On Bourbon and Beer - A Response

"Inherited will... the destiny of the ages and the dreams of the people... These are the things that cannot be stopped. As long as people continue to persue the meaning of freedom, these things will never cease to be!" - Communist Revolutionary Leader Monkey D. Dragon

Ok the last thread was kinda dead by the time I posted this (~40 views in the last 24 hours), so I hope this new thread can rekindle discussion on a most excellent topic...

Sorry again for the late response, it took me quite a few train rides to finish this. Turns out that all I really feel like doing when I come home from work is playing video games and drinking bourbon, haha. But this was a lot to think about! I found myself agreeing with you on many points, but of course, in the end, a contrarian like me, being both a technologist and a luddite, can't help but disagree vehemently with you every conclusion haha... you got me feelin' like I'm in the role of the reactionary here!

Cybersyn is a tricky subject for me. You know, there's two considerations here. The first is Cybersyn as it actually existed, in which, given the level of technology available at the time and the short span of its life, it couldn't have been more than a toy, still not yet beyond the shadow of the Cybersyn that shined in Stafford Beer's mind's eye. To me, however, what's really interesting here is the Cybersyn truly stands in dialectical juxtoposition is not totalitarian dictation. What is most interesting about Cybersyn, to me at least, is as a a method of socioeconomic organization, while totalitarianism I think is more of a mode. There are many types of totalitarianism, from under the pressing thumb of a tyrant to being channeled through mass movements. We instead should look towards Laissez's Faire - the free market economy. Now here is a proper antithesis! And indeed, after Pinochet had his goonsquad dismantle Allende and Beer's budding Marxist monument, he invited his own extrapatriate contractors, the Ambiguously Free Duo, milton Freedman and Freederich hayak, to remold Chile's economy in the shape of this vicious ideology. It was a transaction beneficial for both parties: Pinochet was able to keep control for far too many years, and in return, the AFD were able to use their "Chilean Miracle" as a propaganda tool in new battlegrounds far away.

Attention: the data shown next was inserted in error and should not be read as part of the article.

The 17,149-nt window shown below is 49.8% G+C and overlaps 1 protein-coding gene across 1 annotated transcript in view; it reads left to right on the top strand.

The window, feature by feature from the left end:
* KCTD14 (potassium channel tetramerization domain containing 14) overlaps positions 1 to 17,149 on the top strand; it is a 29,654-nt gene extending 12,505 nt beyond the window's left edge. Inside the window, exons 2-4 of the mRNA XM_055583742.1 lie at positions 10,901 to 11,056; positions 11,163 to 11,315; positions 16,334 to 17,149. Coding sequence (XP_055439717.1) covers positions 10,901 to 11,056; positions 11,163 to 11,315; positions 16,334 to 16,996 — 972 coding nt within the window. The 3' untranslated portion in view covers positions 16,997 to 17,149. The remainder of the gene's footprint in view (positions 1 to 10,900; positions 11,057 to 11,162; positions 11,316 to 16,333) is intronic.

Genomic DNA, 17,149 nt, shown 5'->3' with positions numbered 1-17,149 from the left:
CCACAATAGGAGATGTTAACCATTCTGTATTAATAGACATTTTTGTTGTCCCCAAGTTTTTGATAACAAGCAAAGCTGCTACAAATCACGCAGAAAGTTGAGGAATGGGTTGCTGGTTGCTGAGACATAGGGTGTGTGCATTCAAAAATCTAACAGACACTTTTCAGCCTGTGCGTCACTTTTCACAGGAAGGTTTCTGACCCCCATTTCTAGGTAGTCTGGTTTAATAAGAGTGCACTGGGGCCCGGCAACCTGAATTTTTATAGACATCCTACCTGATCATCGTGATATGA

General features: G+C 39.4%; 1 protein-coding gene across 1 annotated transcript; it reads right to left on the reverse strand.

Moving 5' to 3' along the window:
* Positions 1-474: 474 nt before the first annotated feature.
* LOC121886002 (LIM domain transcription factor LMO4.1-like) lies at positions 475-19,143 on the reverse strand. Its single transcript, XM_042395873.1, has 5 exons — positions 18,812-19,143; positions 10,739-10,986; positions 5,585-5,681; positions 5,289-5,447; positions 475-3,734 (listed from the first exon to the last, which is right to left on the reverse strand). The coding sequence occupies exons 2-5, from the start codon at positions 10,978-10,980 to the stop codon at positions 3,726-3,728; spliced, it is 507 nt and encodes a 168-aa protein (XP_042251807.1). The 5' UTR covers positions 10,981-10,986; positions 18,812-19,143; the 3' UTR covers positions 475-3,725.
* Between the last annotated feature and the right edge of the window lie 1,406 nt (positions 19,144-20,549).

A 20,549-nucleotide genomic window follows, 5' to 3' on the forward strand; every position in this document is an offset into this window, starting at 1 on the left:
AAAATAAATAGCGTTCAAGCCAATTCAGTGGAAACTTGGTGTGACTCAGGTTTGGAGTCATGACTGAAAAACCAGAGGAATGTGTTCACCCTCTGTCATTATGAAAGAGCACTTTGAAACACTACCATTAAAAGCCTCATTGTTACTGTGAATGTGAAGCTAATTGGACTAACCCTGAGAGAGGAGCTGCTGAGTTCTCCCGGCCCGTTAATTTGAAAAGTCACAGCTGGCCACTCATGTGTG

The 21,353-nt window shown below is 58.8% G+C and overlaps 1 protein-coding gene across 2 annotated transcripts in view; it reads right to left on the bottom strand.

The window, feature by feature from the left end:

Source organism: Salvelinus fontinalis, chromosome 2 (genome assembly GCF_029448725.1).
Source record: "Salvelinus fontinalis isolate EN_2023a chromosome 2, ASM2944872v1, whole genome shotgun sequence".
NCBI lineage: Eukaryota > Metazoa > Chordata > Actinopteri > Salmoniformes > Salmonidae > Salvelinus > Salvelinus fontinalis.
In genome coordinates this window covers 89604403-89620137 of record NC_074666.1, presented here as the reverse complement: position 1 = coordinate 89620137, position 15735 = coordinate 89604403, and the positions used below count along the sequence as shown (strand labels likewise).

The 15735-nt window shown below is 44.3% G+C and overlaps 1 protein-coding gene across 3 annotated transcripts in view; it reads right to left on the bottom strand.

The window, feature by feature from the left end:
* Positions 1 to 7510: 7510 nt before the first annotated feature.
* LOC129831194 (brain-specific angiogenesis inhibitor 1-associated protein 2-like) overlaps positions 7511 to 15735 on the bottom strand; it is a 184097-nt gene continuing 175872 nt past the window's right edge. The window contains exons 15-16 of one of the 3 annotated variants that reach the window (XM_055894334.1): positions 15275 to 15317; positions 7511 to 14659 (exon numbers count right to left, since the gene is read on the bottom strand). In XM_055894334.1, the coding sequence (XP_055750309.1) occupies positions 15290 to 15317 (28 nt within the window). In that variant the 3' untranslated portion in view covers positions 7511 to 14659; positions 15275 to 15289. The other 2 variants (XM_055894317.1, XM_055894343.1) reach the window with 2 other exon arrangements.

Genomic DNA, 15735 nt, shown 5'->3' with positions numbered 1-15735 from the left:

That Cybersyn and the capital-F Free market have modes in common is apparent when you examine how they operate. Each represents a super-structural system for regulating and directing the social order by controlling the magnitude of the inputs to various nodes (representing aspects of the economy) in order to control their outputs, which then of course become the inputs to other nodes, etc. The difference is how they go about doing that: a top-down system like Cybersyn tries to regulate the *value* of goods by mediating their magnitude in order to let the system solve for the equilibrium flow, while the market tries to regulates the *flow* of goods by mediating risk (i.e. potential changes in value, its derivative) in order to the system find the equilibrium value. In neither case do they purport to directly assume responsibility for the social order.